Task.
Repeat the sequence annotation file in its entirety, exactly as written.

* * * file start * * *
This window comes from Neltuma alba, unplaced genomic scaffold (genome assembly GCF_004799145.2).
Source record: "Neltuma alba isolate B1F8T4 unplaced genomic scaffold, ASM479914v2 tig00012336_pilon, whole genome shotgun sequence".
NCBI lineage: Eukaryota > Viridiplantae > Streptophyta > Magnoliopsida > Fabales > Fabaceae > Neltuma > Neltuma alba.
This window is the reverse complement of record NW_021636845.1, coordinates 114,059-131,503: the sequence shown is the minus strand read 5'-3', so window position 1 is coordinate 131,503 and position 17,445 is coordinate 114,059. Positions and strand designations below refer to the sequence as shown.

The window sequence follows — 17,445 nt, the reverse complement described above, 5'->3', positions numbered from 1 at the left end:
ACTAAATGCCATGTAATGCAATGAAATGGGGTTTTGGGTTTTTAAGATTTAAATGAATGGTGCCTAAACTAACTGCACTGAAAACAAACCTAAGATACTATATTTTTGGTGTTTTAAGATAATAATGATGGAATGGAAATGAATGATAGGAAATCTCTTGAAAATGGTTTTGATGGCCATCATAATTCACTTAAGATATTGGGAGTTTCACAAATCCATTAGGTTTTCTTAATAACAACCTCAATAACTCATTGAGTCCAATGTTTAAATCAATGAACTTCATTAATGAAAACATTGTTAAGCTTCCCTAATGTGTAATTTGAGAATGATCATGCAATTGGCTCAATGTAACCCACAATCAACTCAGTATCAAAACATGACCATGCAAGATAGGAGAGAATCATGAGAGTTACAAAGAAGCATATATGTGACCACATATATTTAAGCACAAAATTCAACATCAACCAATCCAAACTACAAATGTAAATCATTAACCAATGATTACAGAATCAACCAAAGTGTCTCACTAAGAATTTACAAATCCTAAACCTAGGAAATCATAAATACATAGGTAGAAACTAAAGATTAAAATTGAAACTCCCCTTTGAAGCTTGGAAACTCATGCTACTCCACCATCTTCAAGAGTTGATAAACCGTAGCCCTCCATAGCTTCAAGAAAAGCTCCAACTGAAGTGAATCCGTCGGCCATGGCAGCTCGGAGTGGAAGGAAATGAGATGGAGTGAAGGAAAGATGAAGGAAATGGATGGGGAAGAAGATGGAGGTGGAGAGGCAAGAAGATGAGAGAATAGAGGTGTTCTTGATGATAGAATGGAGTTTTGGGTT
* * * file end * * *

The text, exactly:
This window comes from Neltuma alba, unplaced genomic scaffold (genome assembly GCF_004799145.2).
Source record: "Neltuma alba isolate B1F8T4 unplaced genomic scaffold, ASM479914v2 tig00012336_pilon, whole genome shotgun sequence".
NCBI lineage: Eukaryota > Viridiplantae > Streptophyta > Magnoliopsida > Fabales > Fabaceae > Neltuma > Neltuma alba.
This window is the reverse complement of record NW_021636845.1, coordinates 114,059-131,503: the sequence shown is the minus strand read 5'-3', so window position 1 is coordinate 131,503 and position 17,445 is coordinate 114,059. Positions and strand designations below refer to the sequence as shown.

The window sequence follows — 17,445 nt, the reverse complement described above, 5'->3', positions numbered from 1 at the left end:
ACTAAATGCCATGTAATGCAATGAAATGGGGTTTTGGGTTTTTAAGATTTAAATGAATGGTGCCTAAACTAACTGCACTGAAAACAAACCTAAGATACTATATTTTTGGTGTTTTAAGATAATAATGATGGAATGGAAATGAATGATAGGAAATCTCTTGAAAATGGTTTTGATGGCCATCATAATTCACTTAAGATATTGGGAGTTTCACAAATCCATTAGGTTTTCTTAATAACAACCTCAATAACTCATTGAGTCCAATGTTTAAATCAATGAACTTCATTAATGAAAACATTGTTAAGCTTCCCTAATGTGTAATTTGAGAATGATCATGCAATTGGCTCAATGTAACCCACAATCAACTCAGTATCAAAACATGACCATGCAAGATAGGAGAGAATCATGAGAGTTACAAAGAAGCATATATGTGACCACATATATTTAAGCACAAAATTCAACATCAACCAATCCAAACTACAAATGTAAATCATTAACCAATGATTACAGAATCAACCAAAGTGTCTCACTAAGAATTTACAAATCCTAAACCTAGGAAATCATAAATACATAGGTAGAAACTAAAGATTAAAATTGAAACTCCCCTTTGAAGCTTGGAAACTCATGCTACTCCACCATCTTCAAGAGTTGATAAACCGTAGCCCTCCATAGCTTCAAGAAAAGCTCCAACTGAAGTGAATCCGTCGGCCATGGCAGCTCGGAGTGGAAGGAAATGAGATGGAGTGAAGGAAAGATGAAGGAAATGGATGGGGAAGAAGATGGAGGTGGAGAGGCAAGAAGATGAGAGAATAGAGGTGTTCTTGATGATAGAATGGAGTTTTGGGTT